- In a remote learning environment, establishing rules and etiquette for student-led discussions will encourage all students to participate, John Ng, an English language teacher and debate coach at St. Paul’s College in Hong Kong who has experience guiding virtual discussions, writes for Edutopia. Ng adds that teachers need to remind students to mute their microphones unless they are talking and to avoid interrupting each other.
- Students should also be given time to research the discussion topic and organize their ideas into background information and the arguments for and against an idea. Ng suggests smaller groups will generate more conversation from all participants.
- Selecting a student leader will increase group participation, and for younger students, teachers can select student leaders most likely to generate a dynamic where discussions will occur. Teachers should not dominate online discussions, but rather encourage the leader to include others in the conversation.
When school starts this fall, many students and teachers will continue distance learning. Though the sudden school closures in spring took most educators by surprise and required them to adapt to an entirely new and unfamiliar model of learning, the summer months allow time to weigh lessons learned, create best practices and adapt professional development.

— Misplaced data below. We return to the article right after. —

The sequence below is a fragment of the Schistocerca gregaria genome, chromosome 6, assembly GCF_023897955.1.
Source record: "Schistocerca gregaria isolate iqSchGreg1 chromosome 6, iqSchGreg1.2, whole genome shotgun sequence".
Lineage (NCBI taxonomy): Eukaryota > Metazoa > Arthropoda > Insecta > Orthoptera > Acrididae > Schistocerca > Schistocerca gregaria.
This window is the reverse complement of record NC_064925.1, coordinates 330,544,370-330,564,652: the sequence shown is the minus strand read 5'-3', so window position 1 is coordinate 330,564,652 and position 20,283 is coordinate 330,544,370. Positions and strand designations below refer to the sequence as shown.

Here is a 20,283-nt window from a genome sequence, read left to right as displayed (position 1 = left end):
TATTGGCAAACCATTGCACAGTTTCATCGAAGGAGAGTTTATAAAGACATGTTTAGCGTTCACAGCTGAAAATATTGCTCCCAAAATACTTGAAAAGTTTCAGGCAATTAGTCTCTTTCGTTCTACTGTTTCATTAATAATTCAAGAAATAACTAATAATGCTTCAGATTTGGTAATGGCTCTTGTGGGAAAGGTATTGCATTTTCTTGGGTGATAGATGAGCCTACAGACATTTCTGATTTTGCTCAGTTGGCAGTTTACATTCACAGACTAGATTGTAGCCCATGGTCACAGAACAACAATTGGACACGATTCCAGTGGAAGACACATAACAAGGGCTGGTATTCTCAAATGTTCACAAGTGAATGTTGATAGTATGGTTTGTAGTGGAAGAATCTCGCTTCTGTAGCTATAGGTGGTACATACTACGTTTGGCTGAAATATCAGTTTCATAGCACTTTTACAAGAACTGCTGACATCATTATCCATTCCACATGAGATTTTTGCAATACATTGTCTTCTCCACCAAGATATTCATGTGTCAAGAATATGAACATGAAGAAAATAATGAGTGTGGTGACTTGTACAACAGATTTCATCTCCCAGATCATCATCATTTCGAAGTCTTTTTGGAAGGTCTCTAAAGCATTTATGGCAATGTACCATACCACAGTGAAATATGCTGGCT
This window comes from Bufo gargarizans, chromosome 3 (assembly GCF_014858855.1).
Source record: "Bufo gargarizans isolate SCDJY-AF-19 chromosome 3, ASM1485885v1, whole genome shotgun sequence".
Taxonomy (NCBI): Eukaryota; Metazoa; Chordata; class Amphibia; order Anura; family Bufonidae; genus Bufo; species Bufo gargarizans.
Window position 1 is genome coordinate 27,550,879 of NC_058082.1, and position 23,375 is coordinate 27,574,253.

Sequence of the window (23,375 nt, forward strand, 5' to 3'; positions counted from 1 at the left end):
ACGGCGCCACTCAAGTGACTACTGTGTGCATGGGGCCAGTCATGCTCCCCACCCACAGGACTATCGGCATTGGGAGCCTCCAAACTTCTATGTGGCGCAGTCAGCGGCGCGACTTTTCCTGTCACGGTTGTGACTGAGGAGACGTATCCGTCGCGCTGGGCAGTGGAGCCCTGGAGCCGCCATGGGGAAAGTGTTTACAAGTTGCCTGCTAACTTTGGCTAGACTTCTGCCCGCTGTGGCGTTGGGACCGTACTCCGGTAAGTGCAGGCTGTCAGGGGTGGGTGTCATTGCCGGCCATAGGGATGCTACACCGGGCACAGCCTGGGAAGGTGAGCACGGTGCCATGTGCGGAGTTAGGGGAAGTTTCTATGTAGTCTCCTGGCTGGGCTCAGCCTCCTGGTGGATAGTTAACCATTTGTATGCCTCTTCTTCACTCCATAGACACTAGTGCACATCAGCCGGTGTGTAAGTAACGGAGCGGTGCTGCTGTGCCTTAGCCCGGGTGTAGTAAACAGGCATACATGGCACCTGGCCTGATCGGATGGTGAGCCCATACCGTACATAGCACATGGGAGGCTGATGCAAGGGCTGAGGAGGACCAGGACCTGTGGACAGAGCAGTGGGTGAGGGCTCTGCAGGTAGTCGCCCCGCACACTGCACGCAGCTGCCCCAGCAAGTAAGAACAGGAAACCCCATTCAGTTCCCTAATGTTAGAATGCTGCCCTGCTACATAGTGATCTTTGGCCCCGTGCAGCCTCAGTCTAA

As schools closed, teachers created own online teaching plans, which required students with multiple teachers to figure out several approaches. Information was shared in different places, and teachers met on different days of the week and often at different times. It’s recommended, however, that schools create a consistent plan so students know where to find information for all of their classes.
In a PDK survey, 76% of students said structure and interaction are the best way to keep them engaged during distance learning. Additionally, 70% said communication keeps them engaged, and 41% said guided group interaction is important.
Many students struggled with the transition to learning online from home. A number of educators took cues from social media to create short, entertaining content that kept students engaged by modeling some lessons after TikTok videos.
Educators also must adapt online lessons for different learning styles. Auditory/verbal learners will thrive listening to instructors and participating in group discussions. Tactile/kinesthetic learners, on the other hand, will do best with hands-on activities. Online learning for these students can include labs, field work that can be discussed in class and 3D graphic simulations.